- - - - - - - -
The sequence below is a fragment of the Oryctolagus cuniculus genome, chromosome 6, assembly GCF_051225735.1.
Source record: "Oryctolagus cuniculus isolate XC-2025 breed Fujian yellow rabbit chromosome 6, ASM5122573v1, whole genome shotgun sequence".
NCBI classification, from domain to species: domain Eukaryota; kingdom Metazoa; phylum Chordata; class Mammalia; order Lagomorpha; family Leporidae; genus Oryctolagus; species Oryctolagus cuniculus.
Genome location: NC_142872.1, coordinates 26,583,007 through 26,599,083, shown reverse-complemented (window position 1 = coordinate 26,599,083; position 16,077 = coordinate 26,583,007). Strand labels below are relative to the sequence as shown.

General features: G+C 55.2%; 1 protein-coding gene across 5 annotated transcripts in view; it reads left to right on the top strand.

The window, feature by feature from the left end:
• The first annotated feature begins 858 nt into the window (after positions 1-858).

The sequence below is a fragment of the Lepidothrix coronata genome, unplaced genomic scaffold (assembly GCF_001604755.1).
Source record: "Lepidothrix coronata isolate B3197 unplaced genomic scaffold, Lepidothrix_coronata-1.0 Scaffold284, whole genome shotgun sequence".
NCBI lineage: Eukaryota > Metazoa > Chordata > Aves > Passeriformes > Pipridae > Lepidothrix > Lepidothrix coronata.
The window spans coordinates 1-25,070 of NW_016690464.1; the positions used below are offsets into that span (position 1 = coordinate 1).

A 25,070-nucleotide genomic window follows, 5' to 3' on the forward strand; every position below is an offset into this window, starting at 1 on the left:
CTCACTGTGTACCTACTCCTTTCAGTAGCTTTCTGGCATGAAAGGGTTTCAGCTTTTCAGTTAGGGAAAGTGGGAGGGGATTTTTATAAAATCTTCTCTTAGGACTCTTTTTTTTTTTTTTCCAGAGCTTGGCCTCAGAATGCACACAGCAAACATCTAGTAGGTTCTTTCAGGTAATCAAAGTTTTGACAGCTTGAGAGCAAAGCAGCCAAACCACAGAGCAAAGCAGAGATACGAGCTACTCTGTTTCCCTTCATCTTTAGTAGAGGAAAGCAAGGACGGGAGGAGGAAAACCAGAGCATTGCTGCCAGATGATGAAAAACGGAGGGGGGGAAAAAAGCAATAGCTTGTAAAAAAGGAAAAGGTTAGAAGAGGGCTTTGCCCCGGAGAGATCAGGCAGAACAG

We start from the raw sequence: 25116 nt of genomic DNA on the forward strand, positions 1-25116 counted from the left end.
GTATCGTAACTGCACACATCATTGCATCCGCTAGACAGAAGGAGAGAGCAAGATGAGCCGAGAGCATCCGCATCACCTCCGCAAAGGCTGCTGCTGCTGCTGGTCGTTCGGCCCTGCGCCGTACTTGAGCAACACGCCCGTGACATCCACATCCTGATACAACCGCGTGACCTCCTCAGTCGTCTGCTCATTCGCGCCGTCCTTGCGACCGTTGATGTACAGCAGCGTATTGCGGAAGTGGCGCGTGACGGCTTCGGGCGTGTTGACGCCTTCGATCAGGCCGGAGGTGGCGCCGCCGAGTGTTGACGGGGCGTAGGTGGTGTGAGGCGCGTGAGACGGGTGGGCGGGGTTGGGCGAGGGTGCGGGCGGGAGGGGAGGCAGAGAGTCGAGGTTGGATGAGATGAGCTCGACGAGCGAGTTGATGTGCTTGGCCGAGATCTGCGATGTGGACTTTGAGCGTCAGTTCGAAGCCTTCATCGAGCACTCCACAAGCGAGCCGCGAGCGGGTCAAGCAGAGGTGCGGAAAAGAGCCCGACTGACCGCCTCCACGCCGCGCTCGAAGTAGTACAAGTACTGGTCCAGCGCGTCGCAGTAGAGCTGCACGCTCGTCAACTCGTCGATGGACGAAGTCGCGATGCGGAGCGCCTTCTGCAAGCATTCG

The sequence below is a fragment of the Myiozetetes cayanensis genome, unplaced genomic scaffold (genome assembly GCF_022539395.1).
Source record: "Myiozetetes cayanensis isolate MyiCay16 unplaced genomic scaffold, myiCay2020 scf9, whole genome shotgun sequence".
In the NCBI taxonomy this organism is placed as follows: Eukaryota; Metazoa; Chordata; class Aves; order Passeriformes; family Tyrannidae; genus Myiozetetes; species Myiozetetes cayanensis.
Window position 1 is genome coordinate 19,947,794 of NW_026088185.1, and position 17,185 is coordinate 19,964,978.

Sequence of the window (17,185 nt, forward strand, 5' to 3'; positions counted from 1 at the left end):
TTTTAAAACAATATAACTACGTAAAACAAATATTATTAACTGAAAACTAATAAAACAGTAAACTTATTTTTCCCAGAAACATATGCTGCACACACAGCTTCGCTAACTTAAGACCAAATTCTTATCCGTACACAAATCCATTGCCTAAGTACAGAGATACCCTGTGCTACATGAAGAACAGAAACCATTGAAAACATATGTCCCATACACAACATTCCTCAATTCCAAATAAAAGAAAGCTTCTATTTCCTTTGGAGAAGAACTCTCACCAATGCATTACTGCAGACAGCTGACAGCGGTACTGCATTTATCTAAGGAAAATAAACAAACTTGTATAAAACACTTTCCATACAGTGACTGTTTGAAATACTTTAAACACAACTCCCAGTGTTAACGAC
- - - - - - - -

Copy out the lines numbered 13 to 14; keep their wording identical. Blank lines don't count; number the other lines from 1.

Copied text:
CTCACTGTGTACCTACTCCTTTCAGTAGCTTTCTGGCATGAAAGGGTTTCAGCTTTTCAGTTAGGGAAAGTGGGAGGGGATTTTTATAAAATCTTCTCTTAGGACTCTTTTTTTTTTTTTTCCAGAGCTTGGCCTCAGAATGCACACAGCAAACATCTAGTAGGTTCTTTCAGGTAATCAAAGTTTTGACAGCTTGAGAGCAAAGCAGCCAAACCACAGAGCAAAGCAGAGATACGAGCTACTCTGTTTCCCTTCATCTTTAGTAGAGGAAAGCAAGGACGGGAGGAGGAAAACCAGAGCATTGCTGCCAGATGATGAAAAACGGAGGGGGGGAAAAAAGCAATAGCTTGTAAAAAAGGAAAAGGTTAGAAGAGGGCTTTGCCCCGGAGAGATCAGGCAGAACAG

We start from the raw sequence: 25116 nt of genomic DNA on the forward strand, positions 1-25116 counted from the left end.